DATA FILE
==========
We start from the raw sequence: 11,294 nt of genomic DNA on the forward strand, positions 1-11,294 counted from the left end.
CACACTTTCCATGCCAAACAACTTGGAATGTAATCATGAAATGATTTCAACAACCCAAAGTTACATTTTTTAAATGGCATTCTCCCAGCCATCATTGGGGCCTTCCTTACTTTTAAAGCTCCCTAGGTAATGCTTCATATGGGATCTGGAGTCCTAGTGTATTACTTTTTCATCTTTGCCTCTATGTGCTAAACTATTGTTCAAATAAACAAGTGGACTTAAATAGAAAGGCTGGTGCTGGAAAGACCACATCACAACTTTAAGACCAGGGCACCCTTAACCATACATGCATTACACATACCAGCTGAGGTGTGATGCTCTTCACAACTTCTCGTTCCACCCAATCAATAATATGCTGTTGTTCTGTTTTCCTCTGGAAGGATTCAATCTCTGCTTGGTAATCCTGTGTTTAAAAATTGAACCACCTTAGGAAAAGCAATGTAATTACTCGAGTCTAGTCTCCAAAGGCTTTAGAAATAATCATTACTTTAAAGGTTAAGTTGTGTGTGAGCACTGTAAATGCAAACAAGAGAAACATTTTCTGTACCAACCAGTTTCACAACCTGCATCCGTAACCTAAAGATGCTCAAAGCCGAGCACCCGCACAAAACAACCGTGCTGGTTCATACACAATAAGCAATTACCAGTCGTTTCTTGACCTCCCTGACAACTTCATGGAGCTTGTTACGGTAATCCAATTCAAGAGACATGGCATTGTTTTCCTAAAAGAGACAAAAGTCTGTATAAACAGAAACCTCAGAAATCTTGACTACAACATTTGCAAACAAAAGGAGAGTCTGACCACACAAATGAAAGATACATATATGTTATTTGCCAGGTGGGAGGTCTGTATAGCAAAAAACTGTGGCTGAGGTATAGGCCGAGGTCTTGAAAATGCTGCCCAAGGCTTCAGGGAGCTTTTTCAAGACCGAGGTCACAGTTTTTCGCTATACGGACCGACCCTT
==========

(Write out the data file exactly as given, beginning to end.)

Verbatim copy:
We start from the raw sequence: 11,294 nt of genomic DNA on the forward strand, positions 1-11,294 counted from the left end.
CACACTTTCCATGCCAAACAACTTGGAATGTAATCATGAAATGATTTCAACAACCCAAAGTTACATTTTTTAAATGGCATTCTCCCAGCCATCATTGGGGCCTTCCTTACTTTTAAAGCTCCCTAGGTAATGCTTCATATGGGATCTGGAGTCCTAGTGTATTACTTTTTCATCTTTGCCTCTATGTGCTAAACTATTGTTCAAATAAACAAGTGGACTTAAATAGAAAGGCTGGTGCTGGAAAGACCACATCACAACTTTAAGACCAGGGCACCCTTAACCATACATGCATTACACATACCAGCTGAGGTGTGATGCTCTTCACAACTTCTCGTTCCACCCAATCAATAATATGCTGTTGTTCTGTTTTCCTCTGGAAGGATTCAATCTCTGCTTGGTAATCCTGTGTTTAAAAATTGAACCACCTTAGGAAAAGCAATGTAATTACTCGAGTCTAGTCTCCAAAGGCTTTAGAAATAATCATTACTTTAAAGGTTAAGTTGTGTGTGAGCACTGTAAATGCAAACAAGAGAAACATTTTCTGTACCAACCAGTTTCACAACCTGCATCCGTAACCTAAAGATGCTCAAAGCCGAGCACCCGCACAAAACAACCGTGCTGGTTCATACACAATAAGCAATTACCAGTCGTTTCTTGACCTCCCTGACAACTTCATGGAGCTTGTTACGGTAATCCAATTCAAGAGACATGGCATTGTTTTCCTAAAAGAGACAAAAGTCTGTATAAACAGAAACCTCAGAAATCTTGACTACAACATTTGCAAACAAAAGGAGAGTCTGACCACACAAATGAAAGATACATATATGTTATTTGCCAGGTGGGAGGTCTGTATAGCAAAAAACTGTGGCTGAGGTATAGGCCGAGGTCTTGAAAATGCTGCCCAAGGCTTCAGGGAGCTTTTTCAAGACCGAGGTCACAGTTTTTCGCTATACGGACCGACCCTT